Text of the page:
Brock prof part of Canadian water pricing and conservation study

The Campaign for a Bold New Brock




Brock prof part of Canadian water pricing and conservation study


May 11, 2010

A Brock professor who is one of Canada’s leading water economists has published a report outlining possible water pricing reforms in Canada.

Steve Renzetti co-authored the report, Worth Every Penny: A Primer on Conservation-Oriented Water Pricing, with fellow researchers at the University of Victoria. The document, published by the University of Victoria’s POLIS Water Sustainability Project, looks at water pricing as part of a sustainable approach to management.

The report is aimed at water managers and municipal leaders across Canada and makes the economic case for water conservation and sustainable water service infrastructure in Canada as a way to increase water security for communities.

The report provides practical economic and technical information about how to implement conservation-oriented water pricing — starting with setting water rates sufficiently high to encourage conservation. Successful examples are cited from Vancouver Island, Halifax and Guelph. These communities have reduced water demand and improved the environmental performance of water utilities, without any negative impacts on low-income families.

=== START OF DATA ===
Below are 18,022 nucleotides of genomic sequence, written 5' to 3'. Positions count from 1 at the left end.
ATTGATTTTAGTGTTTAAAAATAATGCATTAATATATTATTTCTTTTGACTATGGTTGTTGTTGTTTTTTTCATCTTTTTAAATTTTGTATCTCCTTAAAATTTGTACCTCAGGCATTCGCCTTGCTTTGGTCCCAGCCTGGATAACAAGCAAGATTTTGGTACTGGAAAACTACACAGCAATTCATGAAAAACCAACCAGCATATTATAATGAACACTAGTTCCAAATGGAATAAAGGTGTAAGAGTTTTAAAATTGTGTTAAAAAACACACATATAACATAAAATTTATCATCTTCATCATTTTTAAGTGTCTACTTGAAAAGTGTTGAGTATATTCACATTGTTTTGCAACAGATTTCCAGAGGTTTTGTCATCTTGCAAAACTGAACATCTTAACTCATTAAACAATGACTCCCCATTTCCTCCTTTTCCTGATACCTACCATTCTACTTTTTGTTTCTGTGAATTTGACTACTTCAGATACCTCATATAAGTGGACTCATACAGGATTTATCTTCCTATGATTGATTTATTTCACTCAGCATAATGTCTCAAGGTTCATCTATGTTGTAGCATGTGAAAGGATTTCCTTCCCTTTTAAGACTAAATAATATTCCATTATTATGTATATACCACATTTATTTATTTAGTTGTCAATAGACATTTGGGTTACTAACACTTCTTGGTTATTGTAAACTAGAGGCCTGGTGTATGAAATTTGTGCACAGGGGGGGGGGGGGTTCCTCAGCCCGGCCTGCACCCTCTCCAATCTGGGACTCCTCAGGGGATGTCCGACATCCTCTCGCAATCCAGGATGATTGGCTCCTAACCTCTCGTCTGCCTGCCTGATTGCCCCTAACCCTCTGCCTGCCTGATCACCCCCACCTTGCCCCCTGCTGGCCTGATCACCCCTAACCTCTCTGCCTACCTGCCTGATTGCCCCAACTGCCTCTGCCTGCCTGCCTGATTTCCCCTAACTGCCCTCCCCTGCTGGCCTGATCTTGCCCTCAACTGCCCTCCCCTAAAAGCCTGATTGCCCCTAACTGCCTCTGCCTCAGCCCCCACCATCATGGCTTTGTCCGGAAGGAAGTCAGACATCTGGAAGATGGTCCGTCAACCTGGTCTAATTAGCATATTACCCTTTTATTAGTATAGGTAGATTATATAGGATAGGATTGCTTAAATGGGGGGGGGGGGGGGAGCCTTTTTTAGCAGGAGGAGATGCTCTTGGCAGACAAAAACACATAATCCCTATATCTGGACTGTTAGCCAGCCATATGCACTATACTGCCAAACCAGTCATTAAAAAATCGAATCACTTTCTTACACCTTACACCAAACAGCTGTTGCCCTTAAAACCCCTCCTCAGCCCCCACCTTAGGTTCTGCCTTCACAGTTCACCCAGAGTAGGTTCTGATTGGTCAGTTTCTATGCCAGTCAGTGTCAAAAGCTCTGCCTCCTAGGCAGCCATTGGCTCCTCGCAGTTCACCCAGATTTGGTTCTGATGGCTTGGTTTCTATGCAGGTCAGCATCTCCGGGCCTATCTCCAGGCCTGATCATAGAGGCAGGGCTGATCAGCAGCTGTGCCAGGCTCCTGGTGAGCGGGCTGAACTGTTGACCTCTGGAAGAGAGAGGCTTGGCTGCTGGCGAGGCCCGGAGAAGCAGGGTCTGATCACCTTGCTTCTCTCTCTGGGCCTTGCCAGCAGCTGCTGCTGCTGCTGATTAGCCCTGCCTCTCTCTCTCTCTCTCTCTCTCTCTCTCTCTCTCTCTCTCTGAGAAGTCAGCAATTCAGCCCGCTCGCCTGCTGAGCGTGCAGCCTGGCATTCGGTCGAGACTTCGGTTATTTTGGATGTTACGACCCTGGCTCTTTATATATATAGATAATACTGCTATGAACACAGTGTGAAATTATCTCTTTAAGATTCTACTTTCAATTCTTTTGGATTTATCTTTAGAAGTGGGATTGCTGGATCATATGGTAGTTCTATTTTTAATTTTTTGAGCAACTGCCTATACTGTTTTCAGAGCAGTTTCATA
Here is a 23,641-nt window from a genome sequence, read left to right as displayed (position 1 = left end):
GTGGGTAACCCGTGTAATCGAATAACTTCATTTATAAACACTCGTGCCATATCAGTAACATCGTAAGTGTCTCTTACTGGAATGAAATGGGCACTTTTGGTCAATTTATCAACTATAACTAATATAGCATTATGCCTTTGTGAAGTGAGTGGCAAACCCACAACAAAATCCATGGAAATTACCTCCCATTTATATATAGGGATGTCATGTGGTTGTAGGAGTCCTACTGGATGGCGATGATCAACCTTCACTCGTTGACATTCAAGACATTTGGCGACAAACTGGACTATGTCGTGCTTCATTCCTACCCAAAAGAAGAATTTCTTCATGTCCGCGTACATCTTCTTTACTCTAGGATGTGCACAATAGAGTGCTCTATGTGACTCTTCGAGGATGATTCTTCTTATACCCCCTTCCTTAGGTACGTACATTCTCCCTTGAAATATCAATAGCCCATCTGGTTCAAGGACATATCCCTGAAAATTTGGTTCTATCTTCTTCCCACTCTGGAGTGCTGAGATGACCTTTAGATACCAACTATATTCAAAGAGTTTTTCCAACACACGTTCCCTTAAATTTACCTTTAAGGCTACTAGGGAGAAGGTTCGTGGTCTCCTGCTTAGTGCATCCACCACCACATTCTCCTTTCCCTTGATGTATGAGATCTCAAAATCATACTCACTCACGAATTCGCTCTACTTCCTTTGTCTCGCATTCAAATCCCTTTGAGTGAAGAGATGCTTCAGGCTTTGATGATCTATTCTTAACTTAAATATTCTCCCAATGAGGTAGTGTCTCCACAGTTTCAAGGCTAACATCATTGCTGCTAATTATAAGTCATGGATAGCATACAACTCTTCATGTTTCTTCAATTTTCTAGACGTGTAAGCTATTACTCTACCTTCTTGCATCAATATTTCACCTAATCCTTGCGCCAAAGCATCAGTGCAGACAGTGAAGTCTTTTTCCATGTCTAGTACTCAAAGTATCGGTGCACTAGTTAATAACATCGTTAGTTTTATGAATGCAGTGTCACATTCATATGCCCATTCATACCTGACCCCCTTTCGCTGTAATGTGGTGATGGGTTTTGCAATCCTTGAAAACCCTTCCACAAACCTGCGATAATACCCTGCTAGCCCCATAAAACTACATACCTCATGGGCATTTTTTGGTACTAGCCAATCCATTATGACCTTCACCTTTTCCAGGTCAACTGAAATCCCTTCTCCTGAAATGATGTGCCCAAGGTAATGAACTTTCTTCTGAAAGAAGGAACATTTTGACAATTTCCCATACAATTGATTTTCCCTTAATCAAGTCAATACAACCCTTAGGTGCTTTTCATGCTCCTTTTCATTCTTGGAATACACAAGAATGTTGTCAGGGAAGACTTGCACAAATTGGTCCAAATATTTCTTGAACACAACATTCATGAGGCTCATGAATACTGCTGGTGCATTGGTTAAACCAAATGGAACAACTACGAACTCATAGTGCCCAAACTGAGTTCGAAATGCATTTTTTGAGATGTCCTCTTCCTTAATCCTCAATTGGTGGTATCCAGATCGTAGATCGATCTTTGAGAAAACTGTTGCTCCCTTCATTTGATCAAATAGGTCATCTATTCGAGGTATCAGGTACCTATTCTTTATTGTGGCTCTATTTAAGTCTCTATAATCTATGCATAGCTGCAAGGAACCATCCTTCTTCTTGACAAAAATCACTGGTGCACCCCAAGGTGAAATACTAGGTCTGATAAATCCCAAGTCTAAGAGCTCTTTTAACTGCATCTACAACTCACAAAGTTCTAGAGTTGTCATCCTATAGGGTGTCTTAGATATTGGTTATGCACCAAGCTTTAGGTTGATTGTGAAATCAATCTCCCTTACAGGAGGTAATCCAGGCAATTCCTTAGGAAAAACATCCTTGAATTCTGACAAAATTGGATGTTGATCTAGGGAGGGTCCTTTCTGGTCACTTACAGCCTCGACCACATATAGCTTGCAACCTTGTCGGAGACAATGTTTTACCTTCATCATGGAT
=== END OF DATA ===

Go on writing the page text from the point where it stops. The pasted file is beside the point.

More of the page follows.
“Canada has one of the lowest prices for water use and the highest consumption levels in the world,” says Renzetti. “With little financial incentive to conserve, we over-consume, and our overconsumption is threatening water supplies and the sustainability of our water service infrastructure. One key step is the implementation of metering across the board.”

According to the most recent data (2006), more than one-third of Canadian homes still do not have a water meter, and the implementation of metering varies considerably from province to province (e.g., 32.6 per cent of residential customers are metered in BC, 6.5 per cent in Quebec, and less than 1 per cent in Newfoundland).

“This work with the POLIS Institute is part of a bigger project that is headed by my colleague, Diane Dupont here at Brock,” says Renzetti. “With funding from the Canadian Water Network, we are investigating issues related to the economics of water resources in Canada — including municipal water pricing, assessing households' perceptions of risks of tap water, and water reuse and recycling in the manufacturing sector.”

Renzetti and Dupont are also supervising a graduate student who is working to estimate the cost of water supply in Ontario. These results will eventually be used to design municipal water prices that better reflect the costs of supplying water.